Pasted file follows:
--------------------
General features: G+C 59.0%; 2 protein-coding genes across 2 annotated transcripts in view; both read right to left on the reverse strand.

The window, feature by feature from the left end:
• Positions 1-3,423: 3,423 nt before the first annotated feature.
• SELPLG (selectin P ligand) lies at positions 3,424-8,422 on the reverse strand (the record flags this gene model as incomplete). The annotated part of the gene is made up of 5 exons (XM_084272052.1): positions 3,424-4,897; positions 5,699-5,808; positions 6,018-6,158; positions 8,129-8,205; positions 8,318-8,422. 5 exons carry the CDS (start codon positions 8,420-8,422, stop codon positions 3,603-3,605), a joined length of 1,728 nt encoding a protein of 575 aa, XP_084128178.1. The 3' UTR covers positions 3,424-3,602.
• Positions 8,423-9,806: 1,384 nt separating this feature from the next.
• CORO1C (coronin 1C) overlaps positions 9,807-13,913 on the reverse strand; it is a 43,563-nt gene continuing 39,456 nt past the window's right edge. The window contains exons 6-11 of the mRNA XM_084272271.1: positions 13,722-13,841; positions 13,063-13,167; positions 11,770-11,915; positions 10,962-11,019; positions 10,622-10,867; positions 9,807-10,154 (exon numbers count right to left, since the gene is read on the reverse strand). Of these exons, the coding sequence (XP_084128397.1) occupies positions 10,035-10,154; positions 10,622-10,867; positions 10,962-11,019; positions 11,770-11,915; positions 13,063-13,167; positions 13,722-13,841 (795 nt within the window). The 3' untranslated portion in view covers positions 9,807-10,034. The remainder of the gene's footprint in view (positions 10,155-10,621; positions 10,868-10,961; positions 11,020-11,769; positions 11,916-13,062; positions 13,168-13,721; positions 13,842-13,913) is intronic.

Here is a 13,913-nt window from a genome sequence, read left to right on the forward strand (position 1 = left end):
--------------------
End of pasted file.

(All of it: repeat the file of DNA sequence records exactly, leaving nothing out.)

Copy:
General features: G+C 59.0%; 2 protein-coding genes across 2 annotated transcripts in view; both read right to left on the reverse strand.

The window, feature by feature from the left end:
• Positions 1-3,423: 3,423 nt before the first annotated feature.
• SELPLG (selectin P ligand) lies at positions 3,424-8,422 on the reverse strand (the record flags this gene model as incomplete). The annotated part of the gene is made up of 5 exons (XM_084272052.1): positions 3,424-4,897; positions 5,699-5,808; positions 6,018-6,158; positions 8,129-8,205; positions 8,318-8,422. 5 exons carry the CDS (start codon positions 8,420-8,422, stop codon positions 3,603-3,605), a joined length of 1,728 nt encoding a protein of 575 aa, XP_084128178.1. The 3' UTR covers positions 3,424-3,602.
• Positions 8,423-9,806: 1,384 nt separating this feature from the next.
• CORO1C (coronin 1C) overlaps positions 9,807-13,913 on the reverse strand; it is a 43,563-nt gene continuing 39,456 nt past the window's right edge. The window contains exons 6-11 of the mRNA XM_084272271.1: positions 13,722-13,841; positions 13,063-13,167; positions 11,770-11,915; positions 10,962-11,019; positions 10,622-10,867; positions 9,807-10,154 (exon numbers count right to left, since the gene is read on the reverse strand). Of these exons, the coding sequence (XP_084128397.1) occupies positions 10,035-10,154; positions 10,622-10,867; positions 10,962-11,019; positions 11,770-11,915; positions 13,063-13,167; positions 13,722-13,841 (795 nt within the window). The 3' untranslated portion in view covers positions 9,807-10,034. The remainder of the gene's footprint in view (positions 10,155-10,621; positions 10,868-10,961; positions 11,020-11,769; positions 11,916-13,062; positions 13,168-13,721; positions 13,842-13,913) is intronic.

Here is a 13,913-nt window from a genome sequence, read left to right on the forward strand (position 1 = left end):